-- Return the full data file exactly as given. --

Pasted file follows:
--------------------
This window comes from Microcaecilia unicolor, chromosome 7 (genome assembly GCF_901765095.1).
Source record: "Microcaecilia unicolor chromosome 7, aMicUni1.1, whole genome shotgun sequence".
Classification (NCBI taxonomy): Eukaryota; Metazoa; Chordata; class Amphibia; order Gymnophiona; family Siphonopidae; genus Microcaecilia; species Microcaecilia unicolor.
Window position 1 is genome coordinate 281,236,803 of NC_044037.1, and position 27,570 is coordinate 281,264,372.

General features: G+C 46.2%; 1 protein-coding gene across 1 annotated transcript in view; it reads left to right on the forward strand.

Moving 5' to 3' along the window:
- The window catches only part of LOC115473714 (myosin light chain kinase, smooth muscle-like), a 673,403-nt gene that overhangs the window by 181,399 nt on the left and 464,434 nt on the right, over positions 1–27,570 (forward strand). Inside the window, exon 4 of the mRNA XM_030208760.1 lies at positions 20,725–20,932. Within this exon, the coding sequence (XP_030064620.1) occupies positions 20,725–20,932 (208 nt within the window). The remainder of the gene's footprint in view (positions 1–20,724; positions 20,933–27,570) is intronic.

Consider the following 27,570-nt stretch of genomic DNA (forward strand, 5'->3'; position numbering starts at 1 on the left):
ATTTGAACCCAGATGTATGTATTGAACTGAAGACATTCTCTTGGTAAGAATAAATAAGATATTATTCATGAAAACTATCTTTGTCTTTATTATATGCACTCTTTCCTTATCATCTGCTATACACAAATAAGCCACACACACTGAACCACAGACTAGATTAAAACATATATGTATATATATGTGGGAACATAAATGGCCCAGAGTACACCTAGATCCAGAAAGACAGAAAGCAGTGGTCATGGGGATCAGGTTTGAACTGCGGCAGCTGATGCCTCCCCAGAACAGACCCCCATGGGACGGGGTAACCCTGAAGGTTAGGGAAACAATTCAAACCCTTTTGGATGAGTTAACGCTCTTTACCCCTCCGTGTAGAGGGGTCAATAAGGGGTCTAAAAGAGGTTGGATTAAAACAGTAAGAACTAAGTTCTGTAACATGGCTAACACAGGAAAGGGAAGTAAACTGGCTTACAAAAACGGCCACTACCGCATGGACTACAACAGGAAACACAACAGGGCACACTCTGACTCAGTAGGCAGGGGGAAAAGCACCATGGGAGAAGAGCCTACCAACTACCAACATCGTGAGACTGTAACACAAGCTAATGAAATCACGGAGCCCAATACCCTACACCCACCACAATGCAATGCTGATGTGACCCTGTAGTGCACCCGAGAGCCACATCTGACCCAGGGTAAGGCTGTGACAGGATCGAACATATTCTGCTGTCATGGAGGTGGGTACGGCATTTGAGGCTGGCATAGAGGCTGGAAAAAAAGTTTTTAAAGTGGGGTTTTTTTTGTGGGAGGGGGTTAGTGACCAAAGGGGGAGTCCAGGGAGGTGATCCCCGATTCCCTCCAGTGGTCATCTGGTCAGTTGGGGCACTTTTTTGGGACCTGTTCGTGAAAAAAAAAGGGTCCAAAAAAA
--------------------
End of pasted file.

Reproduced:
This window comes from Microcaecilia unicolor, chromosome 7 (genome assembly GCF_901765095.1).
Source record: "Microcaecilia unicolor chromosome 7, aMicUni1.1, whole genome shotgun sequence".
Classification (NCBI taxonomy): Eukaryota; Metazoa; Chordata; class Amphibia; order Gymnophiona; family Siphonopidae; genus Microcaecilia; species Microcaecilia unicolor.
Window position 1 is genome coordinate 281,236,803 of NC_044037.1, and position 27,570 is coordinate 281,264,372.

General features: G+C 46.2%; 1 protein-coding gene across 1 annotated transcript in view; it reads left to right on the forward strand.

Moving 5' to 3' along the window:
- The window catches only part of LOC115473714 (myosin light chain kinase, smooth muscle-like), a 673,403-nt gene that overhangs the window by 181,399 nt on the left and 464,434 nt on the right, over positions 1–27,570 (forward strand). Inside the window, exon 4 of the mRNA XM_030208760.1 lies at positions 20,725–20,932. Within this exon, the coding sequence (XP_030064620.1) occupies positions 20,725–20,932 (208 nt within the window). The remainder of the gene's footprint in view (positions 1–20,724; positions 20,933–27,570) is intronic.

Consider the following 27,570-nt stretch of genomic DNA (forward strand, 5'->3'; position numbering starts at 1 on the left):
ATTTGAACCCAGATGTATGTATTGAACTGAAGACATTCTCTTGGTAAGAATAAATAAGATATTATTCATGAAAACTATCTTTGTCTTTATTATATGCACTCTTTCCTTATCATCTGCTATACACAAATAAGCCACACACACTGAACCACAGACTAGATTAAAACATATATGTATATATATGTGGGAACATAAATGGCCCAGAGTACACCTAGATCCAGAAAGACAGAAAGCAGTGGTCATGGGGATCAGGTTTGAACTGCGGCAGCTGATGCCTCCCCAGAACAGACCCCCATGGGACGGGGTAACCCTGAAGGTTAGGGAAACAATTCAAACCCTTTTGGATGAGTTAACGCTCTTTACCCCTCCGTGTAGAGGGGTCAATAAGGGGTCTAAAAGAGGTTGGATTAAAACAGTAAGAACTAAGTTCTGTAACATGGCTAACACAGGAAAGGGAAGTAAACTGGCTTACAAAAACGGCCACTACCGCATGGACTACAACAGGAAACACAACAGGGCACACTCTGACTCAGTAGGCAGGGGGAAAAGCACCATGGGAGAAGAGCCTACCAACTACCAACATCGTGAGACTGTAACACAAGCTAATGAAATCACGGAGCCCAATACCCTACACCCACCACAATGCAATGCTGATGTGACCCTGTAGTGCACCCGAGAGCCACATCTGACCCAGGGTAAGGCTGTGACAGGATCGAACATATTCTGCTGTCATGGAGGTGGGTACGGCATTTGAGGCTGGCATAGAGGCTGGAAAAAAAGTTTTTAAAGTGGGGTTTTTTTTGTGGGAGGGGGTTAGTGACCAAAGGGGGAGTCCAGGGAGGTGATCCCCGATTCCCTCCAGTGGTCATCTGGTCAGTTGGGGCACTTTTTTGGGACCTGTTCGTGAAAAAAAAAGGGTCCAAAAAAA